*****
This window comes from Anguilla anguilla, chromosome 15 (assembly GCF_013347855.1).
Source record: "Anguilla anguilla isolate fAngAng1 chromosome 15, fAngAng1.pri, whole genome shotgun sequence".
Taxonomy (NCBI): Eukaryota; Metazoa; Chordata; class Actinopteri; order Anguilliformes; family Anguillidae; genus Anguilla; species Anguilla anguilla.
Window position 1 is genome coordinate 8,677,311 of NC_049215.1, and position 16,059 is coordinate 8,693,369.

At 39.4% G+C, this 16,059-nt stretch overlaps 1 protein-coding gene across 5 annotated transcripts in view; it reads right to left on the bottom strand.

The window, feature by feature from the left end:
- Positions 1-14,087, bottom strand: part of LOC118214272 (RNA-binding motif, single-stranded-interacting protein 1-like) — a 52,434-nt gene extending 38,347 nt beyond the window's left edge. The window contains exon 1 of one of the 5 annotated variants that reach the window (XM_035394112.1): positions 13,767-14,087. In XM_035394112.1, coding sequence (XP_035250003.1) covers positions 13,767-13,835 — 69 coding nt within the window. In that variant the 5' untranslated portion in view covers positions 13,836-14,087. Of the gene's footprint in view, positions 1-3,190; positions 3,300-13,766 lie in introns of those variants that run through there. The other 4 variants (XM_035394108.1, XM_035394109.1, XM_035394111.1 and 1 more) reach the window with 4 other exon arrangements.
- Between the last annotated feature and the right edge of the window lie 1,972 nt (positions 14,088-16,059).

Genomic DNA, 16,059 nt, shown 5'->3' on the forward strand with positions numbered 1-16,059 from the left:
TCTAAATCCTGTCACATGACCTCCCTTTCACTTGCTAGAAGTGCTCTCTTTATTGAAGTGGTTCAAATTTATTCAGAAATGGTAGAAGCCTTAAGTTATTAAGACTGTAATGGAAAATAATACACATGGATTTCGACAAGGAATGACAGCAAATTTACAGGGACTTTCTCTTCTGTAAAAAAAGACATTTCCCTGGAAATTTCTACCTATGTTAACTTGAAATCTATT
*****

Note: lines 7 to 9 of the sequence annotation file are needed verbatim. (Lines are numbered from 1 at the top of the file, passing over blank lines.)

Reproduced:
- Positions 1-14,087, bottom strand: part of LOC118214272 (RNA-binding motif, single-stranded-interacting protein 1-like) — a 52,434-nt gene extending 38,347 nt beyond the window's left edge. The window contains exon 1 of one of the 5 annotated variants that reach the window (XM_035394112.1): positions 13,767-14,087. In XM_035394112.1, coding sequence (XP_035250003.1) covers positions 13,767-13,835 — 69 coding nt within the window. In that variant the 5' untranslated portion in view covers positions 13,836-14,087. Of the gene's footprint in view, positions 1-3,190; positions 3,300-13,766 lie in introns of those variants that run through there. The other 4 variants (XM_035394108.1, XM_035394109.1, XM_035394111.1 and 1 more) reach the window with 4 other exon arrangements.
- Between the last annotated feature and the right edge of the window lie 1,972 nt (positions 14,088-16,059).

Genomic DNA, 16,059 nt, shown 5'->3' on the forward strand with positions numbered 1-16,059 from the left: